The U.S. President, Donald Trump on Tuesday, 10th September, said he had asked John Bolton, his national security adviser, to resign, citing strong differences of opinion with his hawkish assistant.
“I informed John Bolton last night that his services are no longer needed at the White House. I disagreed strongly with many of his suggestions, as did others in the Administration,” Trump tweeted.
“I asked John for his resignation, which was given to me this morning,” the president said, adding that he was aiming to announce a replacement next week.
Bolton seemed to take a parting shot at his boss, immediately responding on Twitter: “I offered to resign last night and President Trump said, ‘Let’s talk about it tomorrow.”
Bolton also texted U.S. media outlets to say he resigned on his own.
The move came as a surprise, with the White House putting out an advisory just an hour before the Trump announcement saying that Bolton would be taking part in a media briefing along with Secretary of State Mike Pompeo and Treasury Secretary Steven Mnuchin.
Bolton also continued to post administration policy on social media right up until the Trump announcement.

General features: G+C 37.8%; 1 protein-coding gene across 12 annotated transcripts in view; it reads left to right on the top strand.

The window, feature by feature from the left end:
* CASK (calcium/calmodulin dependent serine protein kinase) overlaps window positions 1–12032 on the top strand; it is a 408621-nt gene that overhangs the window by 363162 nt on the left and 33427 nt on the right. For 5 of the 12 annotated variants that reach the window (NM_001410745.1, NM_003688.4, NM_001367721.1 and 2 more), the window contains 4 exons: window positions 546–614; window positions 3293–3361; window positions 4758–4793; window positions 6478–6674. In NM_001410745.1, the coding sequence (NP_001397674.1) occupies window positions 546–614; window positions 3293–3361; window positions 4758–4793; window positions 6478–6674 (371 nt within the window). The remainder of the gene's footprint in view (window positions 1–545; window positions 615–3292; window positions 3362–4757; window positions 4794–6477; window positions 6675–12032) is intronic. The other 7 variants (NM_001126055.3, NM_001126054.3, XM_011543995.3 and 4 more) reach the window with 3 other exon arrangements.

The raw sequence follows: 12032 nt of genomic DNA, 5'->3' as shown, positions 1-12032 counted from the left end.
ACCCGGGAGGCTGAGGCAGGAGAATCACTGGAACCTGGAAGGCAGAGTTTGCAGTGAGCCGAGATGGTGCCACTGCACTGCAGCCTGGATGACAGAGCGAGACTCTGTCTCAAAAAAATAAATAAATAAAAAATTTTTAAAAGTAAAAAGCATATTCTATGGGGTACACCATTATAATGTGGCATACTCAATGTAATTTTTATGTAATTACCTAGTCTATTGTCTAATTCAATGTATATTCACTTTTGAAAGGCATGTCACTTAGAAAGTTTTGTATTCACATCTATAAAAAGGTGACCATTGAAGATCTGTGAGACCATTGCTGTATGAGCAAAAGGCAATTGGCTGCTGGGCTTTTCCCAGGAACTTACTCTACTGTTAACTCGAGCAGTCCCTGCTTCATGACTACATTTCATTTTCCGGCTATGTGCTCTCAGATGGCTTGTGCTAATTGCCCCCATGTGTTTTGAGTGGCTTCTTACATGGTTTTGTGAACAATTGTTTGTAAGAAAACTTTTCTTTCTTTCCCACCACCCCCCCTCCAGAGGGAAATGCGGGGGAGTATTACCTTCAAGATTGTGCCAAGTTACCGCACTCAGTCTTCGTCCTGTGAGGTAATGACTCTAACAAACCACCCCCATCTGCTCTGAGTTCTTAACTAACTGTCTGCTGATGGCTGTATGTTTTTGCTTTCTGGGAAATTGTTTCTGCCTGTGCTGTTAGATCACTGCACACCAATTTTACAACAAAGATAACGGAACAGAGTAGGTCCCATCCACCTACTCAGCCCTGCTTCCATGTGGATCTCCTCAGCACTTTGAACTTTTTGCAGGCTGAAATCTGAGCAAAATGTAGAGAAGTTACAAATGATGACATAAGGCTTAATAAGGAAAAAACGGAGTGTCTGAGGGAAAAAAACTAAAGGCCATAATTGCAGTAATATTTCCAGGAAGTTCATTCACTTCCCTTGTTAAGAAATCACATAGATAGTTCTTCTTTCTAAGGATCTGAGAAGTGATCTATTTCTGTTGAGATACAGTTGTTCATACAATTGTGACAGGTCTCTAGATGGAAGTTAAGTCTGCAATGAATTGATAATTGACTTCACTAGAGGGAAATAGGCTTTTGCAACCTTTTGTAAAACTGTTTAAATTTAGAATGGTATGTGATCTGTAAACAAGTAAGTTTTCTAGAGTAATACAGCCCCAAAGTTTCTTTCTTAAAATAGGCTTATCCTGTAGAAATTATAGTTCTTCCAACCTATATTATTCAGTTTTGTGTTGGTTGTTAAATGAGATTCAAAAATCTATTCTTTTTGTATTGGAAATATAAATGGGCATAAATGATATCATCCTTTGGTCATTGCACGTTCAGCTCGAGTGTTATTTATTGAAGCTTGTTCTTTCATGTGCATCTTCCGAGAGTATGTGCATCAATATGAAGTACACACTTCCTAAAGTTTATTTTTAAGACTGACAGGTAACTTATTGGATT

However, Trump has previously hinted at his disagreements with Bolton on foreign policy, and observers had regularly noted that the two made an odd couple, with the president more isolationist and the national security adviser an interventionist.
“John Bolton is absolutely a hawk. If it was up to him, he’d take on the whole world at one time.
“But that doesn’t matter because I want both sides,” Trump told broadcaster NBC in June.
Bolton, Trump’s third national security adviser, appeared to be waging numerous battles within the White House, most recently over Afghanistan and North Korea, that seemed at odds with the president’s wishes.
Bolton was also behind the hard-line approach to countries such as Iran and Venezuela.